Regarding the height of this bench, or any bench for that matter, I have what I believe is current, pertinent information. I’m in the process of building a new bench, which shares many features of Paul’s benches along with those of other designs. Last night, I spent some time planing the legs for my new bench. I set up a couple of saw horses, at 36″ tall, and proceeded to plane the legs square. The legs are 3″ X 5″ so when planning 2 sides I was working at a height of 41″, and the other two sides at 39″. I’m 72 years old, and in good physical condition except for the fact that I’ve had 3 back surgeries. Working while bending over is an issue that usually results in really sore back and hip muscles. Well, today is no exception. My lower back is really hurting. Nothing structural, but my muscles are screaming at me. Like I said, last night I was planing at heights of 39″ and 41″. I would hate to think of how I would feel today had I planed those legs using the height recommended by many of the other “experts” currently posting videos on YouTube and writing books and articles on workbench construction. My advice to anyone with a back issue – build your bench as high as you can. What I learned last night is that the new legs I spent all that time planing are WAY TOO SHORT. They are 36″. They need to be much longer. I am 6′ 1″. I think I need a bench that is around 40″ tall. That way, when planing as I did last night, I would be working at a height of nearly 43″ or 45″. I would much rather work my arms than to put unnecessary strain on my back and hips. Listen to Paul… Build your bench higher than you think might be necessary. If you don’t already have back issues, working on a bench that is too low will certainly increase the risk of developing back problems…

    • joeleonetti on 11 March 2019 at 7:16 pm

      I completely agree with this. The bench I bought came at 36″ and it is too short. I plan to add wooden shoes to each of the legs to raise it to 40″. I might go even higher by another inch or two. I’m 6′ tall.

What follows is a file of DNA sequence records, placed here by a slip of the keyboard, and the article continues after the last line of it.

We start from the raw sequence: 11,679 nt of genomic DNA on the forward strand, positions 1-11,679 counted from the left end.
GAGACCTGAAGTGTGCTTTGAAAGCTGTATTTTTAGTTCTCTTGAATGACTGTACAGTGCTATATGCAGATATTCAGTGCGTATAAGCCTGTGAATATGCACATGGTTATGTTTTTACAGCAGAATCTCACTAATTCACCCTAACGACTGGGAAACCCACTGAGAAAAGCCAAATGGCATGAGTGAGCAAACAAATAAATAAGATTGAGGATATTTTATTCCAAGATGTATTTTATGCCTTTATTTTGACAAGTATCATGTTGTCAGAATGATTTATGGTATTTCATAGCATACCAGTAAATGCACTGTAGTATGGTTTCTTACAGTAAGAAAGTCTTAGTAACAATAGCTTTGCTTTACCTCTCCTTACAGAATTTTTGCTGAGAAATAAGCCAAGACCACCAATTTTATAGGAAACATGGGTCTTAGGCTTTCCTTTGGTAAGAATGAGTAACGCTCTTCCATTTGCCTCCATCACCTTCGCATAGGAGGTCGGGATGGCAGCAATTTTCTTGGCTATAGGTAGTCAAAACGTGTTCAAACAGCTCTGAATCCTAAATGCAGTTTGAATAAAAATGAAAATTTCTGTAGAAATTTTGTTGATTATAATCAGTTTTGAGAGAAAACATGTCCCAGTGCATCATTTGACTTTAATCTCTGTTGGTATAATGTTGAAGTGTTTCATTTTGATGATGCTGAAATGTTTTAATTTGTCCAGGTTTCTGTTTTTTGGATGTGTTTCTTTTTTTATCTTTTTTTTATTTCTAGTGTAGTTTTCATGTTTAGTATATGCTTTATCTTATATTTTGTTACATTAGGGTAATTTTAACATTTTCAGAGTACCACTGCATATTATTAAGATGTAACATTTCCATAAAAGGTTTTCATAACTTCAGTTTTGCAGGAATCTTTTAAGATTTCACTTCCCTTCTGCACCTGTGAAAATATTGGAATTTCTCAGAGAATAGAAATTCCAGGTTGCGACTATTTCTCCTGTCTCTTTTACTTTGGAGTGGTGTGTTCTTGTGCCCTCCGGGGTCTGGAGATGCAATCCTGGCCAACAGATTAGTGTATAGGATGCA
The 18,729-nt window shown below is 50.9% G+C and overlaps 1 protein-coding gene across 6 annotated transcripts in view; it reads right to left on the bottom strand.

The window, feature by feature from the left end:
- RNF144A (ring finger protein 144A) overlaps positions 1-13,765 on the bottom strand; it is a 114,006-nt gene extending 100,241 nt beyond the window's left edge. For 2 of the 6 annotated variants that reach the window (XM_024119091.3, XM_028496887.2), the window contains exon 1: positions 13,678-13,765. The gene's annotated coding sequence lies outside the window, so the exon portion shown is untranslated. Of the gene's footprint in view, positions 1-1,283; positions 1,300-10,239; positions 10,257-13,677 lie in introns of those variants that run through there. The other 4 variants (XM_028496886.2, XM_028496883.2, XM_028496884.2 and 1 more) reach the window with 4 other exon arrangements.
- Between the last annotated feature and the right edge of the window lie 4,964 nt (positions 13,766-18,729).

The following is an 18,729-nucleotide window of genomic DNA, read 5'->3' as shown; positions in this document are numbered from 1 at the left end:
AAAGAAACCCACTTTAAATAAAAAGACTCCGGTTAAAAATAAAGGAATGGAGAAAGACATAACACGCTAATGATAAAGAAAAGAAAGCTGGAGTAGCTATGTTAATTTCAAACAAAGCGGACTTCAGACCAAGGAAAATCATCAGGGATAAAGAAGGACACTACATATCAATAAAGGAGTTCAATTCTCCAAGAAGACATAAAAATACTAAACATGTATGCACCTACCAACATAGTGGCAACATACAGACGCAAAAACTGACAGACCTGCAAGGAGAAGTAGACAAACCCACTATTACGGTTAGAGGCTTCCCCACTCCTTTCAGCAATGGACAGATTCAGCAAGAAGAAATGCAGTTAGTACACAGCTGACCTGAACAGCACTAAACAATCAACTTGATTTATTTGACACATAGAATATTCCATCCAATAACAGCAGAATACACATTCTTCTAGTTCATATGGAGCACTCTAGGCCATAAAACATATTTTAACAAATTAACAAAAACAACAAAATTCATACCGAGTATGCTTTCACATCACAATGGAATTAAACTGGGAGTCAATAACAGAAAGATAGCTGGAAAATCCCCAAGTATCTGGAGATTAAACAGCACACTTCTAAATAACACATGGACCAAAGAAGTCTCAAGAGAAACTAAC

• Larry Geib on 11 March 2019 at 7:34 pm

      You might look into stretching and deep tissue massage.

      As you get older and less active, you QT muscles get short and give you that stooped over countenance and what feels like spine compression.

      I’m not kidding about deep tissue. Though the muscles connect the back and hips, they are massaged face up on the table.

    • Benoît Van Noten on 13 March 2019 at 10:59 am

      – If you think the leg frames will be too short, you can glue a few plywood layers on top of them ( look for the “bearers” on the previous workbenches) before assembling the top and apron on them.
      So don’t throw them away.

      – The finer/lighter the work to be done, the higher the bench.
      The height recommended by Paul Sellers was the lower height recommended for light work taking into account the worker average height in the 60’s.
      I think now health and safety would ask a bench customised to each worker.
      If you don’t plane a lot of rough saw wood with a wooden plane, the P.S. recommended height makes perfect sense.

      I tried to find an universal criteria.
      This 38” height “for an average man of the 60s” corresponds approximately to the addition of the anterior superior iliac spine height and the shoe heel height.
      It seems the recommended height correspond to what is pointed in the picture in the link hereafter (when wearing your shoes)

      https://www.lumberjocks.com/replies/531446
      This “universal criteria” should work whether you are tall or small, with short legs and long torso or long legs and short torso because it is related to where your back is articulated.

      Now I am no medical doctor.

  14. Norm Coutts on 11 March 2019 at 6:15 pm

    Phew! That was exciting. I was worried for a bit. 😊.

    • joeleonetti on 12 March 2019 at 2:37 pm

      I was worried a bit a plane was going to fall to the floor. That top was narrow.

  15. Donald Green on 11 March 2019 at 6:57 pm

    What is musical instrutment being used in background at start of video, Beyond that your videos are top notch, Thanks for your time.

  16. Corné Gelderblom on 8 April 2019 at 11:49 am

    Hello,

    I was wondering if the table would still be as sturdy and rigid when I make the rails only 14 cm?

    Corné

    • Benoît Van Noten on 8 April 2019 at 2:31 pm

      On my recycled pine workbench, the rails have a section about 45 X 75 mm. It is rock solid. Making yours (3X18) X 140 is about twice as much.

      • Corné Gelderblom on 8 April 2019 at 3:26 pm

        Thanks for the info! I have made some modifications to the technical drawing/cutting list. so I can get all the strips for the legs and rails out of one sheet of plywood. Had to narrow down some bits though!